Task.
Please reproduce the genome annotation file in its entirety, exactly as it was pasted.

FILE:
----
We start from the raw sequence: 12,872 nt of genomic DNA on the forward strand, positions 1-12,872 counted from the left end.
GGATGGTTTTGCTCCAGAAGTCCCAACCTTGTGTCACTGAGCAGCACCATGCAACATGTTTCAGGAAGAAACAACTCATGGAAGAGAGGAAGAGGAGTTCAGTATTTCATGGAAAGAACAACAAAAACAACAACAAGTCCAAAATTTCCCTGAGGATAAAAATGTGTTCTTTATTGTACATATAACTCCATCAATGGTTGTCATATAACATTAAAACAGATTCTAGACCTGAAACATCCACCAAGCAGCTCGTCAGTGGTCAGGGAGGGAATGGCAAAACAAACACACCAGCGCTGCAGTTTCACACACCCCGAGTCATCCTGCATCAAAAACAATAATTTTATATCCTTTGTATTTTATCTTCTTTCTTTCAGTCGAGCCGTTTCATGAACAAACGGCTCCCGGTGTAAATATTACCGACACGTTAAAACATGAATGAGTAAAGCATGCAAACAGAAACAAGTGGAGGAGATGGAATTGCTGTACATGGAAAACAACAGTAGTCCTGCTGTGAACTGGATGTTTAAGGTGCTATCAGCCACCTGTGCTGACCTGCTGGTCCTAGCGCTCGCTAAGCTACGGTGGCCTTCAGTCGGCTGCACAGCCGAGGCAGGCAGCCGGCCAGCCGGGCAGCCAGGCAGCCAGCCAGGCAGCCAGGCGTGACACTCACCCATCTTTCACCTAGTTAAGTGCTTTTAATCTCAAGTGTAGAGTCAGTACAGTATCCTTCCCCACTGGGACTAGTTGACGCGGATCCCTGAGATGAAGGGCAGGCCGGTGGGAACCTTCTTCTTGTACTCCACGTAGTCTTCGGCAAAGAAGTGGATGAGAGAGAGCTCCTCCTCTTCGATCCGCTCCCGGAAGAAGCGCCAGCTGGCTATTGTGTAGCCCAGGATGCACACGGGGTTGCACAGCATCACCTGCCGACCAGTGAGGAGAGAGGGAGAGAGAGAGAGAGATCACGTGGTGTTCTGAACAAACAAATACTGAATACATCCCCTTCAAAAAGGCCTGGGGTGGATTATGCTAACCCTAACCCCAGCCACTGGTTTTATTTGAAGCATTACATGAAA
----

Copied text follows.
We start from the raw sequence: 12,872 nt of genomic DNA on the forward strand, positions 1-12,872 counted from the left end.
GGATGGTTTTGCTCCAGAAGTCCCAACCTTGTGTCACTGAGCAGCACCATGCAACATGTTTCAGGAAGAAACAACTCATGGAAGAGAGGAAGAGGAGTTCAGTATTTCATGGAAAGAACAACAAAAACAACAACAAGTCCAAAATTTCCCTGAGGATAAAAATGTGTTCTTTATTGTACATATAACTCCATCAATGGTTGTCATATAACATTAAAACAGATTCTAGACCTGAAACATCCACCAAGCAGCTCGTCAGTGGTCAGGGAGGGAATGGCAAAACAAACACACCAGCGCTGCAGTTTCACACACCCCGAGTCATCCTGCATCAAAAACAATAATTTTATATCCTTTGTATTTTATCTTCTTTCTTTCAGTCGAGCCGTTTCATGAACAAACGGCTCCCGGTGTAAATATTACCGACACGTTAAAACATGAATGAGTAAAGCATGCAAACAGAAACAAGTGGAGGAGATGGAATTGCTGTACATGGAAAACAACAGTAGTCCTGCTGTGAACTGGATGTTTAAGGTGCTATCAGCCACCTGTGCTGACCTGCTGGTCCTAGCGCTCGCTAAGCTACGGTGGCCTTCAGTCGGCTGCACAGCCGAGGCAGGCAGCCGGCCAGCCGGGCAGCCAGGCAGCCAGCCAGGCAGCCAGGCGTGACACTCACCCATCTTTCACCTAGTTAAGTGCTTTTAATCTCAAGTGTAGAGTCAGTACAGTATCCTTCCCCACTGGGACTAGTTGACGCGGATCCCTGAGATGAAGGGCAGGCCGGTGGGAACCTTCTTCTTGTACTCCACGTAGTCTTCGGCAAAGAAGTGGATGAGAGAGAGCTCCTCCTCTTCGATCCGCTCCCGGAAGAAGCGCCAGCTGGCTATTGTGTAGCCCAGGATGCACACGGGGTTGCACAGCATCACCTGCCGACCAGTGAGGAGAGAGGGAGAGAGAGAGAGAGATCACGTGGTGTTCTGAACAAACAAATACTGAATACATCCCCTTCAAAAAGGCCTGGGGTGGATTATGCTAACCCTAACCCCAGCCACTGGTTTTATTTGAAGCATTACATGAAA